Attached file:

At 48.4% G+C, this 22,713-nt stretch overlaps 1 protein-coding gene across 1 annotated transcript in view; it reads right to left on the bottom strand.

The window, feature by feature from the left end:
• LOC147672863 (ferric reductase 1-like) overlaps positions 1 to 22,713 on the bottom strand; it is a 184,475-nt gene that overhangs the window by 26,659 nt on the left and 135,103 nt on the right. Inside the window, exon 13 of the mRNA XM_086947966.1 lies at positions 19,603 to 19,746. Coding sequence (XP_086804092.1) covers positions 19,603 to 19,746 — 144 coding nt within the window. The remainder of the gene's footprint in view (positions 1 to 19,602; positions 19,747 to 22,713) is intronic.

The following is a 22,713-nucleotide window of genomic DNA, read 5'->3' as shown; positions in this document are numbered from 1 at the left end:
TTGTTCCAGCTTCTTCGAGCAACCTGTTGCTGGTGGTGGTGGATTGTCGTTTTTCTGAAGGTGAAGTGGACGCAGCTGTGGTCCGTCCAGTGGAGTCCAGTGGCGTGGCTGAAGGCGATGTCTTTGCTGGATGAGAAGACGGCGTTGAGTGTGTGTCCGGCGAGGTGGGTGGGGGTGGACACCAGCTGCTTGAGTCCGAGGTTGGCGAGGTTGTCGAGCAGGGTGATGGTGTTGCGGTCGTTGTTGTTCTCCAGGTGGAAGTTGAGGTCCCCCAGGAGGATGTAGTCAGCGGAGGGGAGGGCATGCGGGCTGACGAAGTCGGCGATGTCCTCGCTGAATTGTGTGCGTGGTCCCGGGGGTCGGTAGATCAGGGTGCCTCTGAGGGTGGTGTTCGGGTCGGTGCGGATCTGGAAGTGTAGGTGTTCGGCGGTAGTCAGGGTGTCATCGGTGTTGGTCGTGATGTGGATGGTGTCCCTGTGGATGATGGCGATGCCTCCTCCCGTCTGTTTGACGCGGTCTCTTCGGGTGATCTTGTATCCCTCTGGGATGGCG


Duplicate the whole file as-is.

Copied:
At 48.4% G+C, this 22,713-nt stretch overlaps 1 protein-coding gene across 1 annotated transcript in view; it reads right to left on the bottom strand.

The window, feature by feature from the left end:
• LOC147672863 (ferric reductase 1-like) overlaps positions 1 to 22,713 on the bottom strand; it is a 184,475-nt gene that overhangs the window by 26,659 nt on the left and 135,103 nt on the right. Inside the window, exon 13 of the mRNA XM_086947966.1 lies at positions 19,603 to 19,746. Coding sequence (XP_086804092.1) covers positions 19,603 to 19,746 — 144 coding nt within the window. The remainder of the gene's footprint in view (positions 1 to 19,602; positions 19,747 to 22,713) is intronic.

The following is a 22,713-nucleotide window of genomic DNA, read 5'->3' as shown; positions in this document are numbered from 1 at the left end:
TTGTTCCAGCTTCTTCGAGCAACCTGTTGCTGGTGGTGGTGGATTGTCGTTTTTCTGAAGGTGAAGTGGACGCAGCTGTGGTCCGTCCAGTGGAGTCCAGTGGCGTGGCTGAAGGCGATGTCTTTGCTGGATGAGAAGACGGCGTTGAGTGTGTGTCCGGCGAGGTGGGTGGGGGTGGACACCAGCTGCTTGAGTCCGAGGTTGGCGAGGTTGTCGAGCAGGGTGATGGTGTTGCGGTCGTTGTTGTTCTCCAGGTGGAAGTTGAGGTCCCCCAGGAGGATGTAGTCAGCGGAGGGGAGGGCATGCGGGCTGACGAAGTCGGCGATGTCCTCGCTGAATTGTGTGCGTGGTCCCGGGGGTCGGTAGATCAGGGTGCCTCTGAGGGTGGTGTTCGGGTCGGTGCGGATCTGGAAGTGTAGGTGTTCGGCGGTAGTCAGGGTGTCATCGGTGTTGGTCGTGATGTGGATGGTGTCCCTGTGGATGATGGCGATGCCTCCTCCCGTCTGTTTGACGCGGTCTCTTCGGGTGATCTTGTATCCCTCTGGGATGGCG